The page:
The analysis also says Russian President Vladimir Putin supports the replacement of pro-Western Georgian President Eduard Shevardnadze with a pro-Russian leader. This move would also be backed by the separatist Abkhazia region and neighboring Armenia, "Jane's" says. It writes: "Such a move would isolate pro-Turkish and pro-NATO Azerbaijan and greatly enhance Russia's position in the Caucasus." Jane's concludes that the next question will be whether Russia will also seek to re-assert its control over Azerbaijan.
In "The Washington Post," Fred Hiatt looks at the meeting between the Russian desk officer for the U.S. State Department and Ilyas Akhmadov, a representative of the separatist government in Chechnya. Hiatt says this meeting did not take place on government property but in an empty classroom at George Washington University, in order not to offend Russian President Vladimir Putin.
Hiatt says this type of "skulking diplomacy is odd," partly because U.S. President George W. Bush's "explicit policy on Chechnya is to convince the Russians that no military solution is possible and that Mr. Putin should meet with [Akhmadov] and his colleagues."
Hiatt says Putin's "strategy of choking the media" also comes into play. There is no longer any independent television to report on the war. He adds that it has been conservatively estimated that Russian forces have killed "some 12,000 Chechen fighters and 55,000 to 60,000 civilians."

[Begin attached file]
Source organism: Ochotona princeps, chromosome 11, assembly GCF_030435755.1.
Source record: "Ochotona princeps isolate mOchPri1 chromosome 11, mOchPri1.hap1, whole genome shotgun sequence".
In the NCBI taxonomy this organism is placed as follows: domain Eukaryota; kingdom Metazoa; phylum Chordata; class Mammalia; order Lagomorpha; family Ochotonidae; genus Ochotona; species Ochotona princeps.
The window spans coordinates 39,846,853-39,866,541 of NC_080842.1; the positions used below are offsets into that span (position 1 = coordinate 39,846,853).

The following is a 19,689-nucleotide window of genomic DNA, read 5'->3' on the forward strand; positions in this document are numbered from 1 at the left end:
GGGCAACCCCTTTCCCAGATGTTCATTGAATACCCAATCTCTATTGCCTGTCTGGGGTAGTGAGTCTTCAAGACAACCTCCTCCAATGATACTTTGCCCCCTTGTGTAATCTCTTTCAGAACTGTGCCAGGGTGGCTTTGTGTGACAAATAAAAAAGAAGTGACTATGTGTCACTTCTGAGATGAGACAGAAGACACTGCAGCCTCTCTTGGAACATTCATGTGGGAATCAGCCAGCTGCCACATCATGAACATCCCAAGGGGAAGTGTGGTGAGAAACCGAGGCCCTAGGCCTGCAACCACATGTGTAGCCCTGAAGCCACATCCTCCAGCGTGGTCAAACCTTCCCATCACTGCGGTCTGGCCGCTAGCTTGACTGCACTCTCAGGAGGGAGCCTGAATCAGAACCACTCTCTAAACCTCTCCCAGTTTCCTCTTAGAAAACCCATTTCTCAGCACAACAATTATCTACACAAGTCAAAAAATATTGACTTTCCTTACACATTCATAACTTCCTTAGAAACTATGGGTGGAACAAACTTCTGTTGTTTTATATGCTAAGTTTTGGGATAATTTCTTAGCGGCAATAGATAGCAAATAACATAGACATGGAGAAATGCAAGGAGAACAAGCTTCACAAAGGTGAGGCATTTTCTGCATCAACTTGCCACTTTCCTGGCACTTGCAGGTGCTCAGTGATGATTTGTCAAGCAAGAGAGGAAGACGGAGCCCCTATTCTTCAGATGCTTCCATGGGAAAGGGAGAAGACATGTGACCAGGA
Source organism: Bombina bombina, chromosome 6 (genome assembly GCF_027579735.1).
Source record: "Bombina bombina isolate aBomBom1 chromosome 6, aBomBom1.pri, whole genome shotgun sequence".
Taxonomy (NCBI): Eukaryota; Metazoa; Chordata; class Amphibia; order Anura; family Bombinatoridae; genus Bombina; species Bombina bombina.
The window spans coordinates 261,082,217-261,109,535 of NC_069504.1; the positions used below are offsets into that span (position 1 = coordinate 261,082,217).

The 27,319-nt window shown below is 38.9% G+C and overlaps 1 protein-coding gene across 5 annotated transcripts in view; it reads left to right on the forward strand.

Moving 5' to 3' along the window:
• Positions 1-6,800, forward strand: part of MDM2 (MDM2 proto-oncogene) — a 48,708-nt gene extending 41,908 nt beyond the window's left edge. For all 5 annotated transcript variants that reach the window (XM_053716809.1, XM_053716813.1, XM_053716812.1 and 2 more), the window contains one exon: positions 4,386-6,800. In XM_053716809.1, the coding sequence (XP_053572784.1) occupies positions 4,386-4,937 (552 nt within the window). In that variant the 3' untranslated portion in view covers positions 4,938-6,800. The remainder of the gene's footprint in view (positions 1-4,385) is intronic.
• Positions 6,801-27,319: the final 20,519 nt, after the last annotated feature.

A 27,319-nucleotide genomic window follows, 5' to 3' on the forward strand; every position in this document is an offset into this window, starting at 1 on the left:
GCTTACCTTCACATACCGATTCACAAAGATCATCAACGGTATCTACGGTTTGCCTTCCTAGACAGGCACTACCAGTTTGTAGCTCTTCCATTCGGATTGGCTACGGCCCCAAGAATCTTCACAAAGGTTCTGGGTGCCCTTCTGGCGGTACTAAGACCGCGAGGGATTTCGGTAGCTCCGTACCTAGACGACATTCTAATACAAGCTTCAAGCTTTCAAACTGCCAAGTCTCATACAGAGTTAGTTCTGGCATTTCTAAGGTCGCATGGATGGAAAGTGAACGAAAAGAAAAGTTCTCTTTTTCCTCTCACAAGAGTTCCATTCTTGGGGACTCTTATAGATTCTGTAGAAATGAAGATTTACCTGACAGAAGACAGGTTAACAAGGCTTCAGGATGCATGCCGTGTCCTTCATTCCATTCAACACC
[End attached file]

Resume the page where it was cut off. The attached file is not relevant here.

Hiatt writes: "No one suggests that the United States can force Russia to alter its behavior." What is attainable, he says, "is a balanced policy toward Russia, in which legitimate horror at the war in Chechnya plays a credible and substantial role."
Otherwise, says Hiatt, U.S. policy is telling "every government that would like to disguise its rights abuses as anti-terrorism campaigns that Washington just might go along."
In "Eurasia View," Uzbekistan-based journalist Joshua Machleder discusses Uzbekistan's 27 January public referendum, which extended the term of President Islam Karimov from five to seven years, now set to end in 2007.